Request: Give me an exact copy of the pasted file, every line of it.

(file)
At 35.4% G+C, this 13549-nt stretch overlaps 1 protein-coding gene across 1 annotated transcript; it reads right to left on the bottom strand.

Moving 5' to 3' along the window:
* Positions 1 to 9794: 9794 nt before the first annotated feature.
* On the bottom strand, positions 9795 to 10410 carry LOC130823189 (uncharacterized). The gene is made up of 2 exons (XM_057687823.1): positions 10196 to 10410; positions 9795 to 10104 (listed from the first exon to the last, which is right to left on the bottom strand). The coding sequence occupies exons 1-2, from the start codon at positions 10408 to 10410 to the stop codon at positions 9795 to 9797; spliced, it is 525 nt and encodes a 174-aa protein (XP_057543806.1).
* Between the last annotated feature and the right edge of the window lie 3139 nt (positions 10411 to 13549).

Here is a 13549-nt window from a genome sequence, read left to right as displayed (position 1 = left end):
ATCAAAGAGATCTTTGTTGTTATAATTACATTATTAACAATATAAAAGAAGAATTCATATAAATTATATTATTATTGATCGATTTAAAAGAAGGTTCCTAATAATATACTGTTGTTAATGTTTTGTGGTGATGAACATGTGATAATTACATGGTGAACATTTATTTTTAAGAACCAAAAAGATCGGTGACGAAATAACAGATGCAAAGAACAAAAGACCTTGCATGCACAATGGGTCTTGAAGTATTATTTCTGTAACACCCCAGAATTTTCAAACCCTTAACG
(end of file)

At 35.4% G+C, this 13549-nt stretch overlaps 1 protein-coding gene across 1 annotated transcript; it reads right to left on the bottom strand.

Moving 5' to 3' along the window:
* Positions 1 to 9794: 9794 nt before the first annotated feature.
* On the bottom strand, positions 9795 to 10410 carry LOC130823189 (uncharacterized). The gene is made up of 2 exons (XM_057687823.1): positions 10196 to 10410; positions 9795 to 10104 (listed from the first exon to the last, which is right to left on the bottom strand). The coding sequence occupies exons 1-2, from the start codon at positions 10408 to 10410 to the stop codon at positions 9795 to 9797; spliced, it is 525 nt and encodes a 174-aa protein (XP_057543806.1).
* Between the last annotated feature and the right edge of the window lie 3139 nt (positions 10411 to 13549).

Here is a 13549-nt window from a genome sequence, read left to right as displayed (position 1 = left end):
ATCAAAGAGATCTTTGTTGTTATAATTACATTATTAACAATATAAAAGAAGAATTCATATAAATTATATTATTATTGATCGATTTAAAAGAAGGTTCCTAATAATATACTGTTGTTAATGTTTTGTGGTGATGAACATGTGATAATTACATGGTGAACATTTATTTTTAAGAACCAAAAAGATCGGTGACGAAATAACAGATGCAAAGAACAAAAGACCTTGCATGCACAATGGGTCTTGAAGTATTATTTCTGTAACACCCCAGAATTTTCAAACCCTTAACG